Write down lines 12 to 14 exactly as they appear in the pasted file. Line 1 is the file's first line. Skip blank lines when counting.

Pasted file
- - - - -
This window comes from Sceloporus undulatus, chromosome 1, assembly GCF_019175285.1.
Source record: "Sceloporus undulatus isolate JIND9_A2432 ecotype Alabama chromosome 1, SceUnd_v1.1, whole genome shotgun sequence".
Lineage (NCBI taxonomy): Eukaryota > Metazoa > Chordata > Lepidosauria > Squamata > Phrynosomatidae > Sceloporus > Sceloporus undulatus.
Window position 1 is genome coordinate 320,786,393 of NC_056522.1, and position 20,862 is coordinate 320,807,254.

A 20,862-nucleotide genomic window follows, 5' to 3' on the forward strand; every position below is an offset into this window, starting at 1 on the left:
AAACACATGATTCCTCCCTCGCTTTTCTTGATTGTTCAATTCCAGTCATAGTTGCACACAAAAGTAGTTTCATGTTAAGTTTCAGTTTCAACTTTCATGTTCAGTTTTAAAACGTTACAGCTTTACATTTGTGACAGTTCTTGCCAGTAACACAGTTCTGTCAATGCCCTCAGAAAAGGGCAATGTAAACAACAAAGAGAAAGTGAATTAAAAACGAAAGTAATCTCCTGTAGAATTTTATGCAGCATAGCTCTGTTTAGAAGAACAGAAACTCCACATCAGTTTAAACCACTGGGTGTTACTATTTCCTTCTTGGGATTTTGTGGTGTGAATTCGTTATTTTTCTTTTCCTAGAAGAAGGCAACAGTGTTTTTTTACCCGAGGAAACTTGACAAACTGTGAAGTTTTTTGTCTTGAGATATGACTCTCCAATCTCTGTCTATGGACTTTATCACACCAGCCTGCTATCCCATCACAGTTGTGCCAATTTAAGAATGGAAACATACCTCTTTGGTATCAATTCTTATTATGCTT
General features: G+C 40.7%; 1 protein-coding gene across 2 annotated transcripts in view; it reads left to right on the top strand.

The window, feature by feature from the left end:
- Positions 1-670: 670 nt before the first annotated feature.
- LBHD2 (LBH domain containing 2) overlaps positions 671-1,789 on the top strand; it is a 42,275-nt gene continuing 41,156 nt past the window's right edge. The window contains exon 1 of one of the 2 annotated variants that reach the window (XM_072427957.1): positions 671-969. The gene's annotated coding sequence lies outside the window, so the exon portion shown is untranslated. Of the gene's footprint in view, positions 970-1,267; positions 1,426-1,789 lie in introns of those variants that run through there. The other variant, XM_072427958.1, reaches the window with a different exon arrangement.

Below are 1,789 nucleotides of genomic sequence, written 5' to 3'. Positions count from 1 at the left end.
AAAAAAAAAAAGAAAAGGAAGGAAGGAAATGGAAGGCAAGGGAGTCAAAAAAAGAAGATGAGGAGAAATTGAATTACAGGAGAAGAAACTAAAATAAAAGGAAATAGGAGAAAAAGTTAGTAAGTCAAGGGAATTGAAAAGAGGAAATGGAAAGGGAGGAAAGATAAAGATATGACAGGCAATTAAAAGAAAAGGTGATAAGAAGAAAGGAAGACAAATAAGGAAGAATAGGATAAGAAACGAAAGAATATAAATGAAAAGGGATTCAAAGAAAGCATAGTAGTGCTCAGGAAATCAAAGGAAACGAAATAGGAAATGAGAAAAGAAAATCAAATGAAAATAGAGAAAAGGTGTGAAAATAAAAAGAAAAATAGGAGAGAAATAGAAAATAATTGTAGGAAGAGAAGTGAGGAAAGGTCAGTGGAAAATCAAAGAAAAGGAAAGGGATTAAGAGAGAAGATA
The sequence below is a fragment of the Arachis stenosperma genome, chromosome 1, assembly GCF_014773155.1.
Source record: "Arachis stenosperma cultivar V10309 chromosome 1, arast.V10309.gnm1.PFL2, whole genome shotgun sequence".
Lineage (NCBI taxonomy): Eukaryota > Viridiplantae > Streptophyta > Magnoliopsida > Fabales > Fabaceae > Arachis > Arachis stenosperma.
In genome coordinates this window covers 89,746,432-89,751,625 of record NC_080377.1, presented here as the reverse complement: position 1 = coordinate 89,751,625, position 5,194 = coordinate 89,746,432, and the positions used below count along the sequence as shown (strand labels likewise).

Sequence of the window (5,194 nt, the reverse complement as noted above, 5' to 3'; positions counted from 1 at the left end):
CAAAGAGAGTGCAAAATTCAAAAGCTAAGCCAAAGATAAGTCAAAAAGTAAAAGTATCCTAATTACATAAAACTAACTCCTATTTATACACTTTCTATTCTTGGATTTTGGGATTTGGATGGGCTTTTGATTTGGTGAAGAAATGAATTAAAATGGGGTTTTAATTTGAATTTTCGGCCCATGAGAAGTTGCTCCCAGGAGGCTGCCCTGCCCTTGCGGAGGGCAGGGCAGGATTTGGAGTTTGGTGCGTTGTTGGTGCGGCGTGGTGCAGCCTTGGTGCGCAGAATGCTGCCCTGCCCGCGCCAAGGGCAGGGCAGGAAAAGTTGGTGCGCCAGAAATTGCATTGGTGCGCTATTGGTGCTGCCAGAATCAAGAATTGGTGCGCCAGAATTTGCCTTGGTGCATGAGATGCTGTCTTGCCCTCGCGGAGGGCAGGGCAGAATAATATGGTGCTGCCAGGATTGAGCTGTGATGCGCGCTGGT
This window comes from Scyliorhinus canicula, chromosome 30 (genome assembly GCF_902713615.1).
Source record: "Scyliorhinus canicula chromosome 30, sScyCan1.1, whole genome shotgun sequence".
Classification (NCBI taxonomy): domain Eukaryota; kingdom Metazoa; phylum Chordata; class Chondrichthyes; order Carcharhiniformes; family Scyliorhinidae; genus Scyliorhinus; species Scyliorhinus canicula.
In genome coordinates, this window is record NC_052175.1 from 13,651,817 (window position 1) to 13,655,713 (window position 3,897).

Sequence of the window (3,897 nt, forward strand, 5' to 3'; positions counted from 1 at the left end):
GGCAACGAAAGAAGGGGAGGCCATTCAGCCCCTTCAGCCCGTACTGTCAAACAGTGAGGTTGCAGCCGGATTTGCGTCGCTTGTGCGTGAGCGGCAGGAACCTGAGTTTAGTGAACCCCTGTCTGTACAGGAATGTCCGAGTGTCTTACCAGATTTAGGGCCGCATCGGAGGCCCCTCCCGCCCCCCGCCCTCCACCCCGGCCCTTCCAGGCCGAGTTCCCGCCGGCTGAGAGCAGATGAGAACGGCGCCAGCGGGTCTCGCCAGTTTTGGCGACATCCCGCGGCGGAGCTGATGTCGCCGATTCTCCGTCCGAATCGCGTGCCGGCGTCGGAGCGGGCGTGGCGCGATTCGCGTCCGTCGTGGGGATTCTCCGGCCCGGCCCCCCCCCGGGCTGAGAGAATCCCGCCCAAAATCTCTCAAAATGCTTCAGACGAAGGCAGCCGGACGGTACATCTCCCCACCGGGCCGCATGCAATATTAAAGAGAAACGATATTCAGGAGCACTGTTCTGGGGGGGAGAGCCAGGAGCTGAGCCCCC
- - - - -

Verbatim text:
AAAAAAAAAAAGAAAAGGAAGGAAGGAAATGGAAGGCAAGGGAGTCAAAAAAAGAAGATGAGGAGAAATTGAATTACAGGAGAAGAAACTAAAATAAAAGGAAATAGGAGAAAAAGTTAGTAAGTCAAGGGAATTGAAAAGAGGAAATGGAAAGGGAGGAAAGATAAAGATATGACAGGCAATTAAAAGAAAAGGTGATAAGAAGAAAGGAAGACAAATAAGGAAGAATAGGATAAGAAACGAAAGAATATAAATGAAAAGGGATTCAAAGAAAGCATAGTAGTGCTCAGGAAATCAAAGGAAACGAAATAGGAAATGAGAAAAGAAAATCAAATGAAAATAGAGAAAAGGTGTGAAAATAAAAAGAAAAATAGGAGAGAAATAGAAAATAATTGTAGGAAGAGAAGTGAGGAAAGGTCAGTGGAAAATCAAAGAAAAGGAAAGGGATTAAGAGAGAAGATA
The sequence below is a fragment of the Arachis stenosperma genome, chromosome 1, assembly GCF_014773155.1.
Source record: "Arachis stenosperma cultivar V10309 chromosome 1, arast.V10309.gnm1.PFL2, whole genome shotgun sequence".